Shorter shows how psychosomatic symptoms are related to cultural conditions. In the repressive Victorian period, such symptoms were generally hysteria and paralysis. In the permissive society, they took the form of enervation and languor.
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Shorter (history, Univ. of Toronto), whose most recent books include Bedside Manners ( LJ 3/1/86) and Women's Bodies (Transaction Pubs., 1990), here catalogs the aches and pains of countless legions from the 18th century to the present. His hypothesis is that "historical eras shape their own symptoms" of illness and that "these various paradigms greatly influenced the way patients presented psychosomatic illness to their doctors." It's a run-on litany of vapors, hysteria, weakness, exhaustion, fatigue, loss of ambition, low vitality, weak spells, neurasthenia, and sometimes just your "garden-variety somatizer such as would be found in any medical practice." The question of to what extent the times and culture influence the socially correct expression of physical and mental ills is not without interest to several scholarly fields, but this reader was plum tuckered out by the end.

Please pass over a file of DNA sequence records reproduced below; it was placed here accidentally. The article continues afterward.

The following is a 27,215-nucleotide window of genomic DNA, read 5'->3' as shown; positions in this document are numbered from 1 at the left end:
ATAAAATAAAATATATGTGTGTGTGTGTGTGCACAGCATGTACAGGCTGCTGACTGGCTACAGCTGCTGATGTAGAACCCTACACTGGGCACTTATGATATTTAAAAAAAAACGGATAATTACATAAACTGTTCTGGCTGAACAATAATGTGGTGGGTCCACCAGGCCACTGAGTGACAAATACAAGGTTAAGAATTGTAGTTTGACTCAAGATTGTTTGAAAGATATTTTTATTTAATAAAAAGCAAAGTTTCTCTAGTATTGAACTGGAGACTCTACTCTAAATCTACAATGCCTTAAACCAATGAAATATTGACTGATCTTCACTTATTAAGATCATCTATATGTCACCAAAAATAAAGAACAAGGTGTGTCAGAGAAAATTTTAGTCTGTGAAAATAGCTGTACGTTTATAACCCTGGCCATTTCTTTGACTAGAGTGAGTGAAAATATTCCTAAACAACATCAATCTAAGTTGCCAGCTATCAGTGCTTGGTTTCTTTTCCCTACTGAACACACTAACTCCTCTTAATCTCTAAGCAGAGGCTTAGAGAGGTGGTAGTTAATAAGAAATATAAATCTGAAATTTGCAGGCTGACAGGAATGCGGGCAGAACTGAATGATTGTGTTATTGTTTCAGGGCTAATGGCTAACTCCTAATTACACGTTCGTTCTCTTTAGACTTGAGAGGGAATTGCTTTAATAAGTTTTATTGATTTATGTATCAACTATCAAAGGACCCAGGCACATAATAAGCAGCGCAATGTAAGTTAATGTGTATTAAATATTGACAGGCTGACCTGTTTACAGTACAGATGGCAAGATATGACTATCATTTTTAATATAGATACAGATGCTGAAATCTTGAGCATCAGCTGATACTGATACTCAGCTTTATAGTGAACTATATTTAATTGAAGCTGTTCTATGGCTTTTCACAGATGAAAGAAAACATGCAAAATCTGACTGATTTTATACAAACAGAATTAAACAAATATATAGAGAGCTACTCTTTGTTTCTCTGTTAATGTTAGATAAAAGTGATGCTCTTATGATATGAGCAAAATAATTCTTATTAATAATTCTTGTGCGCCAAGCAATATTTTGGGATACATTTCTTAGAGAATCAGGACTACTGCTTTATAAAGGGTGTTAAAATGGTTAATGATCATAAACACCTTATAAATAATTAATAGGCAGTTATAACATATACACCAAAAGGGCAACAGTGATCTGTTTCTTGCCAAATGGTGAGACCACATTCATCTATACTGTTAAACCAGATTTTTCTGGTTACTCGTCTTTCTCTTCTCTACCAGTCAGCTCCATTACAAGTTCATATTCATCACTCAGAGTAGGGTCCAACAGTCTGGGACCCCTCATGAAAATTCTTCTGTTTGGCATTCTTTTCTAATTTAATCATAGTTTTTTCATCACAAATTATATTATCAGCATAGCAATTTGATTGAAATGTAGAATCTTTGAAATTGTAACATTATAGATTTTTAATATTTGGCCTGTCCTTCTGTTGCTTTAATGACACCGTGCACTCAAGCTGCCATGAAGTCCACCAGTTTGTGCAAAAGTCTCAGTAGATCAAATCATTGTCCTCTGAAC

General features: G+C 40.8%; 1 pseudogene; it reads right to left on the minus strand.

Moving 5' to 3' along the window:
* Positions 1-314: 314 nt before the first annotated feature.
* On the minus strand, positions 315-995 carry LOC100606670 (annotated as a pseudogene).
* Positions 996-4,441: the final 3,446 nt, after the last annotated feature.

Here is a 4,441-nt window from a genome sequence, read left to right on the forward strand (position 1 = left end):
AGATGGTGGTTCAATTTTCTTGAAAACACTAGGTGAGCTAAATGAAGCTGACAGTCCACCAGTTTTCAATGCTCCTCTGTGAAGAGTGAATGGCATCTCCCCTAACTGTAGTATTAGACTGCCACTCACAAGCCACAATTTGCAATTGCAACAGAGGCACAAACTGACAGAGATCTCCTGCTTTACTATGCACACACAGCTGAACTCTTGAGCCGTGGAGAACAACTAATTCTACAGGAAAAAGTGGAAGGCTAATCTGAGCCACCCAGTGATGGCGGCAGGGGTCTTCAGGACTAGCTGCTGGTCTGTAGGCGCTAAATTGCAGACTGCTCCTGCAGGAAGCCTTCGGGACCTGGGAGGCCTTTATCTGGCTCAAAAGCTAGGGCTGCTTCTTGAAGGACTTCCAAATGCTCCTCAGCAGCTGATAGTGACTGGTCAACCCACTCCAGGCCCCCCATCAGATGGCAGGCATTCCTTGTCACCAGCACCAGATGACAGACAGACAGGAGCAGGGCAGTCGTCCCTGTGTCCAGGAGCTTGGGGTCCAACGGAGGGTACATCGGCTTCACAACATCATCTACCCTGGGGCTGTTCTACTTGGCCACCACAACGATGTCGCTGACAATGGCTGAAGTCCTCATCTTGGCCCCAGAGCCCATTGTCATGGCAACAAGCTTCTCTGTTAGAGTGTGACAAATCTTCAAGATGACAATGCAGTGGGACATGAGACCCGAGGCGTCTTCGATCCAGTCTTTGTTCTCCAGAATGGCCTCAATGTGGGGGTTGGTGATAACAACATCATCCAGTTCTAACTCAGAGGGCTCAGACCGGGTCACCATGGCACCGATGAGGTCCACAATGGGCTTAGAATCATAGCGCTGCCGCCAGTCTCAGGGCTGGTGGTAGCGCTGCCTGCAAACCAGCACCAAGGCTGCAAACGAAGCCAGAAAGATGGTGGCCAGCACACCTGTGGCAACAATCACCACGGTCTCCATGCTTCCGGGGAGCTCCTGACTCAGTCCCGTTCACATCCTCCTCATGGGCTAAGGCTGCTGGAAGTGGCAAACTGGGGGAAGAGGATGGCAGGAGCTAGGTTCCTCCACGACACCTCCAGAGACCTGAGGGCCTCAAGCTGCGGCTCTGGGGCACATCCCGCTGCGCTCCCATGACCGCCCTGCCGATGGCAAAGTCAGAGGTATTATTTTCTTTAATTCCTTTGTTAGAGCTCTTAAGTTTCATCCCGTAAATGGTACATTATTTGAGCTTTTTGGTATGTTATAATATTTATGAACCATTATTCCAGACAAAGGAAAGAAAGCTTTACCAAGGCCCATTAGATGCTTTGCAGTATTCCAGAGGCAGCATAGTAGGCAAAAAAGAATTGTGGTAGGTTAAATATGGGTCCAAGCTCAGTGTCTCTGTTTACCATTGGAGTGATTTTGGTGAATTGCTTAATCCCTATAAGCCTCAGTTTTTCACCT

- James Swanton, Albert Einstein Coll. of Medicine, New York
Copyright 1991 Reed Business Information, Inc.
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Book Description Free Press, 1992. Hardcover. Book Condition: New. book. Bookseller Inventory # 0029286654
Book Description Free Press, 1992. Hardcover. Book Condition: New. Bookseller Inventory # P110029286654
Book Description Free Press. Hardcover. Book Condition: New. 0029286654 New Condition. Bookseller Inventory # NEW6.1014598